Robert Clem’s Malbis Plantation documentary will premiere on Alabama Public Television March 27 at 9 p.m.
Malbis Plantation was a hugely successful commune founded by Greeks in 1906 in South Alabama. Before its original members, none of them married, died out, they built a magnificent Greek Orthodox Church as a testimonial to the immigrant experience. Shot in 2008, the film’s release was delayed by the tragic death of its executive producer, Billy Scourtes. The film will go out to other PBS stations later in 2014.
We did the digital rag-chew with Robert to get some insight into this project and his other work.
Can you give me the potted history of this group?
A Greek monk named Marcopoulos left the ancient monastery of Mega Spelion in Peloponessus in the 1890s and came to Chicago in 1906, giving himself the name Jason Malbis but in no way interested in becoming ‘Americanized.’ He had the idea of founding a colony where Greek immigrants, many of them working in bad conditions for low pay, could work together. He found cheap land in Baldwin County, where the colony eventually acquired 10,000 acres. Malbis was charismatic and attracted male and female immigrants who lived together as one family, without marriage. They were an island of Greek culture, spoke Greek and adhered to the Greek Orthodox faith, living a communal lifestyle. Through hard work and Jason Malbis’s leadership they were highly successful, establishing many businesses including the Malbis Bakery in Mobile that rivalled Nabisco. But Malbis’ death in the 1940s and the remaining colonists’ unsuccessful effort to find replacements led to the group’s inevitable decline. Selling the bakery, they built the lavish Malbis Church, a Greek Orthodox masterpiece, as a lasting testament.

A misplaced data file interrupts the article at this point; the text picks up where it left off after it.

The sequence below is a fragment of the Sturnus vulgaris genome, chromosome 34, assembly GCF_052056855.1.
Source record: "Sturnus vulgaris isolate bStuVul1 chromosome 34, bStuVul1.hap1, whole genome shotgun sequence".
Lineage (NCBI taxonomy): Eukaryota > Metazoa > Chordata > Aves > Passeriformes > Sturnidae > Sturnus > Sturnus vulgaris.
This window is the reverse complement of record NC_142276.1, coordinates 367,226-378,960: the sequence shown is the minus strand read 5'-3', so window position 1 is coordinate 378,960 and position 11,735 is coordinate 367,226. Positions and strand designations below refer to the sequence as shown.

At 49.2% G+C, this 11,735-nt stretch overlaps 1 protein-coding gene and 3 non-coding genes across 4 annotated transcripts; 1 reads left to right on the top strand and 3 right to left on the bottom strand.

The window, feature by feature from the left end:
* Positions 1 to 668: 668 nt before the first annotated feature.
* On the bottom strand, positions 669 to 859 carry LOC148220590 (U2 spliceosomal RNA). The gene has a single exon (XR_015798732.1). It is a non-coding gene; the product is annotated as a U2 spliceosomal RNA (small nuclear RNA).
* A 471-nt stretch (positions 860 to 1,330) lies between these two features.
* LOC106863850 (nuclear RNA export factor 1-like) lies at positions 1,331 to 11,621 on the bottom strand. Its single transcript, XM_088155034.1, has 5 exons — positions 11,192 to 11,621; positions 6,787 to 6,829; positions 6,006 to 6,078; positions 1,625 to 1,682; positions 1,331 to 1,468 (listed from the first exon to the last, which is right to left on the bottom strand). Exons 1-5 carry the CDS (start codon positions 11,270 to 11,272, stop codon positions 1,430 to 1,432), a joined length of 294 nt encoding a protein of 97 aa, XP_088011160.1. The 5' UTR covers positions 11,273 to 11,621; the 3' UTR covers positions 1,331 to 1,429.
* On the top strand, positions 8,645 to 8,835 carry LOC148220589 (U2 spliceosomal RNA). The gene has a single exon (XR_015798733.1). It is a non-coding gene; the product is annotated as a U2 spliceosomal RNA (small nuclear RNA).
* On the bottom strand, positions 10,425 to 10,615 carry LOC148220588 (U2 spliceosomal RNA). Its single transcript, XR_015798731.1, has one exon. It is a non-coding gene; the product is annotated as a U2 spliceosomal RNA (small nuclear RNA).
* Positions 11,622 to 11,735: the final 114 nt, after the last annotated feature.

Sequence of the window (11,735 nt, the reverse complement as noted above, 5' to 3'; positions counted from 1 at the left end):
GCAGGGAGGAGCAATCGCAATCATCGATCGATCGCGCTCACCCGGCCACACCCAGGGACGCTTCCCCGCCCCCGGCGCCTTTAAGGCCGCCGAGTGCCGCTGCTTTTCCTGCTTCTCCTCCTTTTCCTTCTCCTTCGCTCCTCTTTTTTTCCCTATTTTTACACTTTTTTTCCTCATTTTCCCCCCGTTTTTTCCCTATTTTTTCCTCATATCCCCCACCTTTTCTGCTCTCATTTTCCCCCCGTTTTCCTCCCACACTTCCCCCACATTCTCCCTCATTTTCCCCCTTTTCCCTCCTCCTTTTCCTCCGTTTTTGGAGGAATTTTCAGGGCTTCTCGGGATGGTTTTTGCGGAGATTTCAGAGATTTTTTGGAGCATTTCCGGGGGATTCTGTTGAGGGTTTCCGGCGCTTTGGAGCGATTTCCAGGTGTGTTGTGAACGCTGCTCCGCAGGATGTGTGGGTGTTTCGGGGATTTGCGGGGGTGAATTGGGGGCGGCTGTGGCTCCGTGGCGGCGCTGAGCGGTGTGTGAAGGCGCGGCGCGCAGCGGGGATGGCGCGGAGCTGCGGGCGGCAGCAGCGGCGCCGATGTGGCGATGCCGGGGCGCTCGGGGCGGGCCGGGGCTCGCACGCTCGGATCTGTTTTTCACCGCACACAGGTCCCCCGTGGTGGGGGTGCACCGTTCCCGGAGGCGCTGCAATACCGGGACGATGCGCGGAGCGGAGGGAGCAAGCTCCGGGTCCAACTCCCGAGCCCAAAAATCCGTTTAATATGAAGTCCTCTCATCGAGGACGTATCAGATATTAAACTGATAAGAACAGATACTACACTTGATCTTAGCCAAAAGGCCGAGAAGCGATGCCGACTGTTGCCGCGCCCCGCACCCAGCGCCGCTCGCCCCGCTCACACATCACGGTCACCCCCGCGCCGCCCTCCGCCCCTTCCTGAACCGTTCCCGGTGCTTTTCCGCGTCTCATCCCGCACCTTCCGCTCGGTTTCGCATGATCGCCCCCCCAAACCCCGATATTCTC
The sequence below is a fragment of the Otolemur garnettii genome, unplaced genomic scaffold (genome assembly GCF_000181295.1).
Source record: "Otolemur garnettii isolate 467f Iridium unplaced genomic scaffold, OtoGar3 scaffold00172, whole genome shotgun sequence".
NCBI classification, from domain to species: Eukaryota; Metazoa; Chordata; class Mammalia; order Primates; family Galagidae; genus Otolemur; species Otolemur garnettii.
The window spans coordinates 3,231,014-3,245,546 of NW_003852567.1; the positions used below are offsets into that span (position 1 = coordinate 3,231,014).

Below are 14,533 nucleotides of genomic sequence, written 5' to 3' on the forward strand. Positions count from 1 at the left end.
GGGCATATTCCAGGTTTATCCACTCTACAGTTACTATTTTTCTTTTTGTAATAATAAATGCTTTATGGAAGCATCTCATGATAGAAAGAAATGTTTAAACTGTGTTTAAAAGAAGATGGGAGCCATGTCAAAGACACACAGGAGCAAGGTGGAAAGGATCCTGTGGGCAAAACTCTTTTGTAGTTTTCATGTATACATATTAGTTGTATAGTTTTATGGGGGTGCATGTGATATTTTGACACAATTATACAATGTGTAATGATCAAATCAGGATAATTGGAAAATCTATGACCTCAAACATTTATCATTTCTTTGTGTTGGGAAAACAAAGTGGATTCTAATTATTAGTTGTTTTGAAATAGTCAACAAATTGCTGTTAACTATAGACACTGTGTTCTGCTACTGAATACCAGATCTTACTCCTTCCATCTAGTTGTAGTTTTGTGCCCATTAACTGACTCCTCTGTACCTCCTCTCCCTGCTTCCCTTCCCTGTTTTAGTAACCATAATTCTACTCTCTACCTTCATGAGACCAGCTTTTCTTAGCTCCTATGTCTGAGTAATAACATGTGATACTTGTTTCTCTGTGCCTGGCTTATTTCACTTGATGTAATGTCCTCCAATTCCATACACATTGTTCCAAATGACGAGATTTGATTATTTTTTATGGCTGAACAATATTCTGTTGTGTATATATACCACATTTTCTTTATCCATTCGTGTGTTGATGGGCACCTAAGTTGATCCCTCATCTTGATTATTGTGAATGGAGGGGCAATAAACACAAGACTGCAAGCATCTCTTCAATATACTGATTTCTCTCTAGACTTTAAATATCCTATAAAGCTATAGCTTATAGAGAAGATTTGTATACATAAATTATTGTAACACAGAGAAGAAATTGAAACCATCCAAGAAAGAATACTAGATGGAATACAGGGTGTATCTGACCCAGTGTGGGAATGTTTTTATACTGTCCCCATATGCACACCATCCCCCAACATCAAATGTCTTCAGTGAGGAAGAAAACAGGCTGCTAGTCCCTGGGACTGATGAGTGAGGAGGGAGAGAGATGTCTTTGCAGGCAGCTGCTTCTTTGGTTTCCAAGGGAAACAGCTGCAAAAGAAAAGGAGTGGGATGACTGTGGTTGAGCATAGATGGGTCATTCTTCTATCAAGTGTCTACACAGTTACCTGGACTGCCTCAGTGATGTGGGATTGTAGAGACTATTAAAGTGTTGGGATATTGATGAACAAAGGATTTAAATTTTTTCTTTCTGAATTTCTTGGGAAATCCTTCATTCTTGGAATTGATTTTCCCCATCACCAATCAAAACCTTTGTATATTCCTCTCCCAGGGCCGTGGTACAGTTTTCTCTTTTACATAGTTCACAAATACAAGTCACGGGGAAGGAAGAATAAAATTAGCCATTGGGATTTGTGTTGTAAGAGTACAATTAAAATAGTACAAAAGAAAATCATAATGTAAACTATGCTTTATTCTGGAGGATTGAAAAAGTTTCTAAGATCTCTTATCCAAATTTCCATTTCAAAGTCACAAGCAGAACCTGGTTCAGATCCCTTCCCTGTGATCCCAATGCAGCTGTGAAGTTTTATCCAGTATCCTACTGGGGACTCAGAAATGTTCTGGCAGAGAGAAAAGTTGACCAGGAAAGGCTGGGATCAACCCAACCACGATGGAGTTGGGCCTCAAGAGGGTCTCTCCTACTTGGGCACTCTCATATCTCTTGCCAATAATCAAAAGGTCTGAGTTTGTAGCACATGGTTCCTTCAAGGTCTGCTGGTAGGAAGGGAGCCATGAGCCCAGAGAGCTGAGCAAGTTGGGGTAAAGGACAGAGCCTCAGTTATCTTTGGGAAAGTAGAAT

How did you become aware of/interested?
Billy Scourtes, a grand nephew of Jason Malbis, had the idea of doing the film and my friend Mary Riser produced it with the idea of making it the germ of a series to be called American Utopias. I think that series is still a good idea (especially since, as a friend said recently, we live now in a dystopia) so I hope we get to do it one of these days. Billy Scourtes died at age 49 before the film was completed and I am glad we have finally managed to finish it.
How all can people see this?
The film will air on APT on March 27 at 9 p.m. and periodically after that. APT plans to be presenting station to other PBS affiliates in the U.S.
What is your filmmaking background?
A couple of features, both based on works by Mobile authors, Company K, based on the World War I classic by William March, and The Passion of Miss Augusta, based on Augusta Evans Wilson and her blockbuster novel St. Elmo. Seven or eight feature documentaries mostly on historical and literary subjects produced by Foundation for New Media and my company One State Films. MFA from NYU film school.
What’s your next project?
Finishing up How They Got Over, feature doc on African American quartets from the gospel days up through the Temptations, mostly with groups from Bama.